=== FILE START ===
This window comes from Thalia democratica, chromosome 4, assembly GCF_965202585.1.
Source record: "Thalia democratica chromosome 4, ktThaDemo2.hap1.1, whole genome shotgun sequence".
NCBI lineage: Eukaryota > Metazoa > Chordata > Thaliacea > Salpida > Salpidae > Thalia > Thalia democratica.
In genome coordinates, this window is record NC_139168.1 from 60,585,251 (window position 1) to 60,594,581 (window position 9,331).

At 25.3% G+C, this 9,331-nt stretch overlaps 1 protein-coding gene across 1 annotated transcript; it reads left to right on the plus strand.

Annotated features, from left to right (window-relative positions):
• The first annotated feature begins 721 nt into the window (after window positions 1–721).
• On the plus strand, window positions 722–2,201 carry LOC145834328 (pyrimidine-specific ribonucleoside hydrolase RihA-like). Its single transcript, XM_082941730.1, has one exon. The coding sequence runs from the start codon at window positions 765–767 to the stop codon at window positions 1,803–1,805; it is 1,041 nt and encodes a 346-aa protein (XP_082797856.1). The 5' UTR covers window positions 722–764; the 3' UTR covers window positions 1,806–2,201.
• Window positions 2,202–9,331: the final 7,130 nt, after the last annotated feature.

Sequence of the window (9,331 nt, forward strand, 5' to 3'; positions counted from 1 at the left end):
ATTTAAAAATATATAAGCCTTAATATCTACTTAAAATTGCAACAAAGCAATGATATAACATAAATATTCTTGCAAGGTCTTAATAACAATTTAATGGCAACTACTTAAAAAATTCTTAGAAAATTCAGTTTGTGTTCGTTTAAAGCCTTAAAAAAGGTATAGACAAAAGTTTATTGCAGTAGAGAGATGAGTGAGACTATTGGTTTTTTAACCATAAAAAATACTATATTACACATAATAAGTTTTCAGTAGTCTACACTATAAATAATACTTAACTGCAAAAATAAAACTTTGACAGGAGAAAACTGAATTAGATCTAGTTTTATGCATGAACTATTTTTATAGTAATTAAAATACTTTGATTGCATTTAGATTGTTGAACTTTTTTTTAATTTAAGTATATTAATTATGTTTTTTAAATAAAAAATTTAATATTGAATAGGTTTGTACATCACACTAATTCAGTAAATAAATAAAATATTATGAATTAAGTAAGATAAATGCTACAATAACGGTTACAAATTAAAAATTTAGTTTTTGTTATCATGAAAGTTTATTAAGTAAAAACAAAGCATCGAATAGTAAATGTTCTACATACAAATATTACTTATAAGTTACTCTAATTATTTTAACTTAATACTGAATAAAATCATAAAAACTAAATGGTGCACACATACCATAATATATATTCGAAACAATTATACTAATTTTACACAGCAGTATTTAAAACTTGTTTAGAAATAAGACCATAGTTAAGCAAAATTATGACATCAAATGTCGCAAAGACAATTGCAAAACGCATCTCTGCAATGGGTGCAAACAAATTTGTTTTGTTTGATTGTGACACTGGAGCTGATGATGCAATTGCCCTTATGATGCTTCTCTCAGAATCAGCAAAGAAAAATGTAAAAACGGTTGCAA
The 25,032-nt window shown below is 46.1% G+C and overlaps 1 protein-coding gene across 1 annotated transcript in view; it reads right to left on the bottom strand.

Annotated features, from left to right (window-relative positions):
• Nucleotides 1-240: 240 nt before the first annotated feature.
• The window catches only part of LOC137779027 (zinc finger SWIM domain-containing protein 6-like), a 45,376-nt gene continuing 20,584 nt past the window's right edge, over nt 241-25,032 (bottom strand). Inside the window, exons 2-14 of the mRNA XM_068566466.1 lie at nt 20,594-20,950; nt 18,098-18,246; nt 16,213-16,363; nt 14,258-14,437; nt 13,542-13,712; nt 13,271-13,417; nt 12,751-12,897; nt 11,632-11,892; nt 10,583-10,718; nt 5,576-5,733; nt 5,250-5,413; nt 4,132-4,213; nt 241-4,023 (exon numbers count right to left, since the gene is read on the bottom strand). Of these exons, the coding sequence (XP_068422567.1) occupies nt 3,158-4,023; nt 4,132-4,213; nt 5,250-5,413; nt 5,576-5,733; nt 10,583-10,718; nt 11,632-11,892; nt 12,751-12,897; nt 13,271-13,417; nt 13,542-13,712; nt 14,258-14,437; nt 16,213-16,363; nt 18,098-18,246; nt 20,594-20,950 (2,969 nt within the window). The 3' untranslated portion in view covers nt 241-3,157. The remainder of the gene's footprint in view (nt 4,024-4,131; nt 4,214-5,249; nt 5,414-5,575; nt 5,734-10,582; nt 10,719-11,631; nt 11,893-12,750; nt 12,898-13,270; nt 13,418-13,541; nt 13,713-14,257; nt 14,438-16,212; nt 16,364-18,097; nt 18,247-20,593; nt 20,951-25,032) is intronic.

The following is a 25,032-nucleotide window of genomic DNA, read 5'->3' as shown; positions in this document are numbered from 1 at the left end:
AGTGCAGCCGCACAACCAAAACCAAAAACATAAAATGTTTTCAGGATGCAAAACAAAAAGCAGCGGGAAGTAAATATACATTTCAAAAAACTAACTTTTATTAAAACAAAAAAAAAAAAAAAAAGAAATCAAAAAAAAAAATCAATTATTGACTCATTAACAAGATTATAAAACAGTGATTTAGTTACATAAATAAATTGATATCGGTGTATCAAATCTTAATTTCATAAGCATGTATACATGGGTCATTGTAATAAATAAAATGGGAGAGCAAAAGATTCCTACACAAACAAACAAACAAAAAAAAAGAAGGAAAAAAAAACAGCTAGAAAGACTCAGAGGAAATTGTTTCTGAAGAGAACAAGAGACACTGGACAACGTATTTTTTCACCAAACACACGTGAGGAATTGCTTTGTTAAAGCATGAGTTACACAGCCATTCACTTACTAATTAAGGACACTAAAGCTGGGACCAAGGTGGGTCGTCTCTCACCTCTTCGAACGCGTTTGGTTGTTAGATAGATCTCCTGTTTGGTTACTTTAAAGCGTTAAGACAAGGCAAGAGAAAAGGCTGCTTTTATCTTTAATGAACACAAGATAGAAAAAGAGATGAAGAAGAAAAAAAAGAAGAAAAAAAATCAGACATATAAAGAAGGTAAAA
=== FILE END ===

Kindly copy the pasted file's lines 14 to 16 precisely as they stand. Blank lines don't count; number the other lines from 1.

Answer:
• Nucleotides 1-240: 240 nt before the first annotated feature.
• The window catches only part of LOC137779027 (zinc finger SWIM domain-containing protein 6-like), a 45,376-nt gene continuing 20,584 nt past the window's right edge, over nt 241-25,032 (bottom strand). Inside the window, exons 2-14 of the mRNA XM_068566466.1 lie at nt 20,594-20,950; nt 18,098-18,246; nt 16,213-16,363; nt 14,258-14,437; nt 13,542-13,712; nt 13,271-13,417; nt 12,751-12,897; nt 11,632-11,892; nt 10,583-10,718; nt 5,576-5,733; nt 5,250-5,413; nt 4,132-4,213; nt 241-4,023 (exon numbers count right to left, since the gene is read on the bottom strand). Of these exons, the coding sequence (XP_068422567.1) occupies nt 3,158-4,023; nt 4,132-4,213; nt 5,250-5,413; nt 5,576-5,733; nt 10,583-10,718; nt 11,632-11,892; nt 12,751-12,897; nt 13,271-13,417; nt 13,542-13,712; nt 14,258-14,437; nt 16,213-16,363; nt 18,098-18,246; nt 20,594-20,950 (2,969 nt within the window). The 3' untranslated portion in view covers nt 241-3,157. The remainder of the gene's footprint in view (nt 4,024-4,131; nt 4,214-5,249; nt 5,414-5,575; nt 5,734-10,582; nt 10,719-11,631; nt 11,893-12,750; nt 12,898-13,270; nt 13,418-13,541; nt 13,713-14,257; nt 14,438-16,212; nt 16,364-18,097; nt 18,247-20,593; nt 20,951-25,032) is intronic.

The following is a 25,032-nucleotide window of genomic DNA, read 5'->3' as shown; positions in this document are numbered from 1 at the left end: